EO: No, it was nothing to expound upon. I mean, writers have pen names. That’s like asking Diddy, why did he go by Sean? I didn't go back. I've always used that. Nobody was paying attention. I've never not been myself. Karrine Steffans wrote a certain kind of book for a certain kind of audience. She was invented for the urban audience, particularly. She was never meant to live more than 10 years. I have other pen names as well. I write under several names. So, the other ones are just nobody's business right now. Different pen names write different things. And Elisabeth isn’t my real name either. So you'll never know who I really am and you’ll never know what my real name is, because part of being a writer is, for me at least, keeping some sort of anonymity. Anything I do in entertainment is going to amass quite a bit because who I am as a person in my private life isn't the same a lot of times as who I am publicly.

xoNecole: I want to go back to when you published Confessions of a Video Vixen. We are now in this time where people are reevaluating how the media mistreated women in the spotlight in the 2000s, namely women like Britney Spears. So I’d be interested to hear how you feel about that period of your life and how you were treated by the media?

EO: What I said earlier. I think that much of society has evolved quite a bit. When you look back at that time, it was actually shocking how old-fashioned the thinking still was. How women were still treated and how they're still treated now. I mean, it hasn't changed completely. I think that especially for the audience, I think it was shocking for them to see a woman – a woman of color – not be sexually ashamed.

I hate being like other people. I don't want to do what anyone else is doing. I can't conform. I will not conform. I think in 2005 when Confessions was published, that attitude, especially about sex, was very upsetting. Number one, it was upsetting to the men, especially within urban and hip-hop culture, which is built on misogyny and thrives off of it to this day. And the women who protect these men, I think, you know, addressing a demographic that is rooted in trauma that is rooted in sexual shame, trauma, slavery of all kinds, including slavery of the mind – I think it triggered a lot of people to see a Black woman be free in this way.

I think it said a lot about the people who were upset by it. And then there were some in “crossover media,” a lot of white folks were upset too, not gonna lie. But to see it from Black women – Tyra Banks was really upset [when she interviewed me about Confessions in 2005]. Oprah wasn't mad [when she interviewed me]. As long as Oprah wasn’t mad, I was good. I didn't care what anybody else had to say. Oprah was amazing. So, watching Black women defend men, and Black women who had a platform, defend the sexual blackmailing of men: “If you don't do this with me, you won't get this job”; “If you don't do this in my trailer, you're going to have to leave the set”– these are things that I dealt with.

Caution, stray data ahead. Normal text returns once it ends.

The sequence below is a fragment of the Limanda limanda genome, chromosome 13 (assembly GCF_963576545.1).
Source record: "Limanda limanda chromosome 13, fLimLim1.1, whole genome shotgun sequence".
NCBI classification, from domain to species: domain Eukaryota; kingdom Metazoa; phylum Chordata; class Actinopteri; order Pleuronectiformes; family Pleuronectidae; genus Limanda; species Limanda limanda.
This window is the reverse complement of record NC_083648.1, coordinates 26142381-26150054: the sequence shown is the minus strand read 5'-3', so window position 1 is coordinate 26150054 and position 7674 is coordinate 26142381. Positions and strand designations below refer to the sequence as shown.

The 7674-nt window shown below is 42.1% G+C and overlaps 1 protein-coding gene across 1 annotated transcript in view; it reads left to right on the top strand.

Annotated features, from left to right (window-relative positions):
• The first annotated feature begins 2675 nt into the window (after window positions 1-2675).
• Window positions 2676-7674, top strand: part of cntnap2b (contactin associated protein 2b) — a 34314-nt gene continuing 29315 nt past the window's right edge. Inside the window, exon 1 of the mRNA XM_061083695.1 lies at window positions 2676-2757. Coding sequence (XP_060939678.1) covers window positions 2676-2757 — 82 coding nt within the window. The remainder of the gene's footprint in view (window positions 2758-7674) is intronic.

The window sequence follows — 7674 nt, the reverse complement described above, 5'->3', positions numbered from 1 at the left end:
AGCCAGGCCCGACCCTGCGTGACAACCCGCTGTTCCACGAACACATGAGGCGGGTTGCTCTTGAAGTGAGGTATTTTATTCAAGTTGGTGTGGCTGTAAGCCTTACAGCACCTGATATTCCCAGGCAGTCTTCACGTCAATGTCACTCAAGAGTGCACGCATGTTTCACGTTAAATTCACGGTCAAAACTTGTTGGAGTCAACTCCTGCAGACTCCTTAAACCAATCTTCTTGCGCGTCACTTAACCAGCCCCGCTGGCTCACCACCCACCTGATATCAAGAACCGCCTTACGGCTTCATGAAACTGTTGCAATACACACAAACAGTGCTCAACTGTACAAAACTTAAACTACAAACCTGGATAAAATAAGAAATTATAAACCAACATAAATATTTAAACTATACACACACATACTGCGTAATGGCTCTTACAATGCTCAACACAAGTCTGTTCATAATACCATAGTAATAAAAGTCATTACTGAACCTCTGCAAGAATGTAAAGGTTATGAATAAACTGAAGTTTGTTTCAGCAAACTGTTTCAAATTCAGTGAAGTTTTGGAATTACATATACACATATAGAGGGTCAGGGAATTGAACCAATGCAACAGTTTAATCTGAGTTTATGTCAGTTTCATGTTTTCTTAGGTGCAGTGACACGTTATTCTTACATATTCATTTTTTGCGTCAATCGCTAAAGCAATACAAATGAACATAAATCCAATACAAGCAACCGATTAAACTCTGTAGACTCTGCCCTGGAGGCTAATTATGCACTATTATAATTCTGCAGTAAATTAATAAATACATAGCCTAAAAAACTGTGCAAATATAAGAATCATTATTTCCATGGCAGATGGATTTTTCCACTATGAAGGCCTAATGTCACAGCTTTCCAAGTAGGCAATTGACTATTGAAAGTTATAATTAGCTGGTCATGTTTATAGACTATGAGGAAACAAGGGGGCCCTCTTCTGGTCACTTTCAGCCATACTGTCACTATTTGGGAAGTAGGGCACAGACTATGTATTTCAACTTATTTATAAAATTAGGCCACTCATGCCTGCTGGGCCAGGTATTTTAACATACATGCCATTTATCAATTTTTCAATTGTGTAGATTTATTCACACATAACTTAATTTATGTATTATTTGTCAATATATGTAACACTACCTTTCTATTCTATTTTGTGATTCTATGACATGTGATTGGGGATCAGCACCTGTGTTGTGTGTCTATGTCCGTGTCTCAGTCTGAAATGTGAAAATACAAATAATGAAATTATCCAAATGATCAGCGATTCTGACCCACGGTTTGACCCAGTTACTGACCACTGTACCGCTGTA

I just happened to be the kind of woman who, because I was a single mother raising my child all by myself and never got any help at all – which I still don't. Like, I'm 24 in college – not a cheap college either – one of the best colleges in the country, and I'm still taking care of him all by myself as a 21-year-old, 20-year-old, young, single mother with no family and no support – I wasn’t about to say no to something that could help me feed my son for a month or two or three.

xoNecole: We are in this post-Me Too climate where women in Hollywood have come forward to talk about the powerful men who have abused them. In the music industry in particular, it seems nearly impossible for any substantive change or movement to take place within music. It's only now after three decades of allegations that R. Kelly has finally been convicted and other men like Russell Simmons continue to roam free despite the multiple allegations against him. Why do you think it's hard for the music industry to face its reckoning?

EO: That's not the music industry, that's urban music. That’s just Black folks who make music and nobody cares about that. That's the thing; nobody cares...Nobody cares. It's not the music industry. It's just an "urban" thing. And when I say "urban," I say that in quotations. Literally, it’s a Black thing, where nobody gives a shit what Black people do to Black people. And Russell didn't go on unchecked, he just had enough money to keep it quiet. But you know, anytime you're dealing with Black women being disrespected, especially by Black men, nobody gives a shit.

And Black people don't police themselves so it doesn't matter. Why should anybody care? And Black women don't care. They'll buy an R. Kelly album right now. They’ll stream that shit right now. They don’t care. So, nobody cares. Nobody cares. And if you're not going to police yourself, then nobody's ever going to care.

xoNecole: Do you have any regrets about anything you wrote or perhaps something you may have omitted?

EO: Absolutely not. No. There's nothing that I wish I would've gone back and said to myself, no. I don’t think at 20-something years old, I'm supposed to understand every little thing. I don't think the 20-something-year-old woman is supposed to understand the world and know exactly what she's doing. I think that one of my biggest regrets, which isn't my regret, but a regret, is that I didn't have better parents. Because a 20-something only knows what she knows based on what she’s seen and what she’s been taught and what she’s told. I had shitty parents and a horrible family. Just terrible. These people had no business having children. None of them. And a lot of our families are like that. And we may pass down those familial curses.

*This interview has been edited and condensed